Android Auto vs Apple CarPlay: Which one should you go for?
I have recently developed interest in automobiles although the reality of their luxury pricing always strikes my ephemeral enthusiasm. I had the esteemed opportunity to learn about the intersection of automobiles / mechanics and technology from my friend Ben. The contagion of modern automation and Artificial Intelligence in everything seems to spark quite a dilemma with all enthusiasts.
I had hands-on experience of both Apple CarPlay (New iOS 13 betas) and Android Auto (Old software at that moment) and these are my bubbling insights.
Summon All Auto…
Android Auto has been in existence for a while now and has started catching some buzz around modern cars. Google’s software maintains domination in every smart product excluding automobiles. Android Auto is a stand-alone mobile app that Google made to provide a utilitarian dashboard for road direction and infotainment. Of course, Google Maps is a prevalent feature when it comes to commute, therefore it is likely Google services would be a definitive factor for people to choose Android Auto.
Auto in its early ages was buggy and less practical due to UI design, although it did get some recognition in the emergence of smart car services.
- Google Maps and Waze on your dashboard makes finding routes simple and eases the hustle in dodging traffic jams.
- Google Assistant is a neat feature to have on a commute. It helps a lot since it is a lot more understandable and intuitive.
- Home UI looks simplistic and practical. Notifications glance through subtly and music slides from the bottom of the layout.
- Reachability: First of all Android Auto is not in Ghana and most African countries. Although a few tweaks can get you the app, it may be unsafe to download from unknown sources other than Play Store.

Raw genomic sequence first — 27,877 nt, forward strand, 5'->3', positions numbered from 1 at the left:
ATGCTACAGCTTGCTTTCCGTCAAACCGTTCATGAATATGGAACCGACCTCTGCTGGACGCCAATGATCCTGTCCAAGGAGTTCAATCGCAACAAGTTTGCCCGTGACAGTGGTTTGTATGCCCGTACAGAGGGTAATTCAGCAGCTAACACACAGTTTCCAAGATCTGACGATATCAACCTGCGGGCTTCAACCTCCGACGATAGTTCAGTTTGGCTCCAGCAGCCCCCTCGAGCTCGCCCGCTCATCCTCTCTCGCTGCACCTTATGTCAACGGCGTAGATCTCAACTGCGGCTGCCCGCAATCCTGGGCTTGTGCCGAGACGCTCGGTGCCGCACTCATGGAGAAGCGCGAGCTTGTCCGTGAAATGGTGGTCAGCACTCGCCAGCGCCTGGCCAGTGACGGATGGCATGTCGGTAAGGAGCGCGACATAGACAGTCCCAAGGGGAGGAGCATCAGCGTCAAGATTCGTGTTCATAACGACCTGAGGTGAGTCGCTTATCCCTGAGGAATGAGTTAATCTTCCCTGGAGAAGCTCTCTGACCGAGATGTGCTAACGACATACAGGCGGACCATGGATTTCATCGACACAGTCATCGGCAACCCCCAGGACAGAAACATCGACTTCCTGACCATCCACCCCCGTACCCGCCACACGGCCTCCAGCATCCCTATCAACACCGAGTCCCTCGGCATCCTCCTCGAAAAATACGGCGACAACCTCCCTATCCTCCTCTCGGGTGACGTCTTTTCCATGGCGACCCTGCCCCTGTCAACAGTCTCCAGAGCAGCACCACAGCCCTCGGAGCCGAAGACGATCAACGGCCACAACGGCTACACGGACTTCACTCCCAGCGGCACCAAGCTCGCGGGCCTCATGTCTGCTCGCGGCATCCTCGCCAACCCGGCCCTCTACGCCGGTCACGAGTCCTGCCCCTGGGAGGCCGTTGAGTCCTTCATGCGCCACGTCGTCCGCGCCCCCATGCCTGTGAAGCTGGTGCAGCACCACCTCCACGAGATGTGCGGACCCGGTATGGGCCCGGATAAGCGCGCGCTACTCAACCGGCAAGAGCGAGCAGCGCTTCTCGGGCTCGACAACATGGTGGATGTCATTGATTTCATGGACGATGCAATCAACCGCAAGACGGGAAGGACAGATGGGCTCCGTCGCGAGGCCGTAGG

- Bugs in connection due to the lack of support for most cars.
- Lots of tweaking and configurations to get Spotify working properly. (May depend on your car)
Take CarPlay For A Spin
When I plugged in my iPhone to try CarPlay, I felt like I had “matrix”-ed my phone to a whole new world. The design feels so Apple-like as usual, with clean minimalist interface build and design and icons looking big enough and colorful just like the home screen. CarPlay felt more like an extension of iOS than a standalone as it was intended to. CarPlay was released in iOS 12.1 although the initial unveil was back in 2014. CarPlay comes in dark mode and light mode.
Siri’s suggestion works in a split-screen layout and answers from commands come out as audio. CarPlay had a handful of apps compared to Android Auto due to Apple’s grapple on their OS. Apple Music functions well on CarPlay since its Apple’s own stock app. You can enjoy Beats1 Music Radio while on your way to work or tune in on your favorite podcast with the default podcast app.
- Works without the hassle of downloading a separate app or scrolling to connect.
- UI feels part of the car, getting out of the way for you to give it commands.
- Mirroring of Google Map locations makes driving easier.
- Although CarPlay supports other Maps applications, its stock Maps app lacks so much information about routes and navigation
- Siri is a bad Assistant in taking commands and delivering tasks.
On my cruise around Accra following Google Maps, it hit me, what would have happened if Google’s Android was exclusively on Google’s Phone competing with Apple which hypothetically would have its iOS distributed to OEMs the way Android is?
CarPlay and Android Auto seem to clarify the Google VS Apple (Android vs iOS) scene a bit. Apple Carplay can be found exclusively in premium cars such as Mercedes Benz or BMW although the software expands in a wide range of mid-tier affordable range of modern cars today. Some of the car manufacturing companies charge a fee to have CarPlay installed in there albeit they have their own dashboard operating system with in-house AI for customers. In hindsight, CarPlay is in more cars than Android Auto, due to the demand for the service and let’s face it Auto has had a bad beginning.
Anyway, my experience with both software has changed my perspective on Google and Apple. Soon, the competition would lead the way for more wild iterations and intersections. For now, we wait for the cross-over episode (Mr. PeanutButter).
Share your experiences plugging in into either CarPlay or Android Auto. Thanks for reading.
Featured image credit: stuff.tv